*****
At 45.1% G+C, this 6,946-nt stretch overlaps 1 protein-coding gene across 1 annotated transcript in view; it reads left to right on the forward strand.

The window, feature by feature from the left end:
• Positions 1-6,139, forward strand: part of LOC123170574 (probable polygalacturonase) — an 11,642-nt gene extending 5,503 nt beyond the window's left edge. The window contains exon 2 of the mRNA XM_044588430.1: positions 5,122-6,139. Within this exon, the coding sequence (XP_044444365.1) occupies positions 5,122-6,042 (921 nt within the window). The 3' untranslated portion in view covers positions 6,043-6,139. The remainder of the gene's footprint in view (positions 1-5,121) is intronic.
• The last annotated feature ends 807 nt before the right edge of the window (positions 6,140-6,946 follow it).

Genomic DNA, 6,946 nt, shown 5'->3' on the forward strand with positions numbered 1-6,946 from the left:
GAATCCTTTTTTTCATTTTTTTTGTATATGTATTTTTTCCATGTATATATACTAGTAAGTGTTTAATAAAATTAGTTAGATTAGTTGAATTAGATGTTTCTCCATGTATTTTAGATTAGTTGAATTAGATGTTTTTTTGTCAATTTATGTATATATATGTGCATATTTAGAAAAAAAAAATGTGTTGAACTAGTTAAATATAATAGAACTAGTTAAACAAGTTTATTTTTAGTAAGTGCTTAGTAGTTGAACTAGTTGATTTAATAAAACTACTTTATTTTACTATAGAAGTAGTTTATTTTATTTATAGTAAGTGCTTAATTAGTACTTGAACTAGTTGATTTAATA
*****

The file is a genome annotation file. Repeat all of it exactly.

At 45.1% G+C, this 6,946-nt stretch overlaps 1 protein-coding gene across 1 annotated transcript in view; it reads left to right on the forward strand.

The window, feature by feature from the left end:
• Positions 1-6,139, forward strand: part of LOC123170574 (probable polygalacturonase) — an 11,642-nt gene extending 5,503 nt beyond the window's left edge. The window contains exon 2 of the mRNA XM_044588430.1: positions 5,122-6,139. Within this exon, the coding sequence (XP_044444365.1) occupies positions 5,122-6,042 (921 nt within the window). The 3' untranslated portion in view covers positions 6,043-6,139. The remainder of the gene's footprint in view (positions 1-5,121) is intronic.
• The last annotated feature ends 807 nt before the right edge of the window (positions 6,140-6,946 follow it).

Genomic DNA, 6,946 nt, shown 5'->3' on the forward strand with positions numbered 1-6,946 from the left:
GAATCCTTTTTTTCATTTTTTTTGTATATGTATTTTTTCCATGTATATATACTAGTAAGTGTTTAATAAAATTAGTTAGATTAGTTGAATTAGATGTTTCTCCATGTATTTTAGATTAGTTGAATTAGATGTTTTTTTGTCAATTTATGTATATATATGTGCATATTTAGAAAAAAAAAATGTGTTGAACTAGTTAAATATAATAGAACTAGTTAAACAAGTTTATTTTTAGTAAGTGCTTAGTAGTTGAACTAGTTGATTTAATAAAACTACTTTATTTTACTATAGAAGTAGTTTATTTTATTTATAGTAAGTGCTTAATTAGTACTTGAACTAGTTGATTTAATA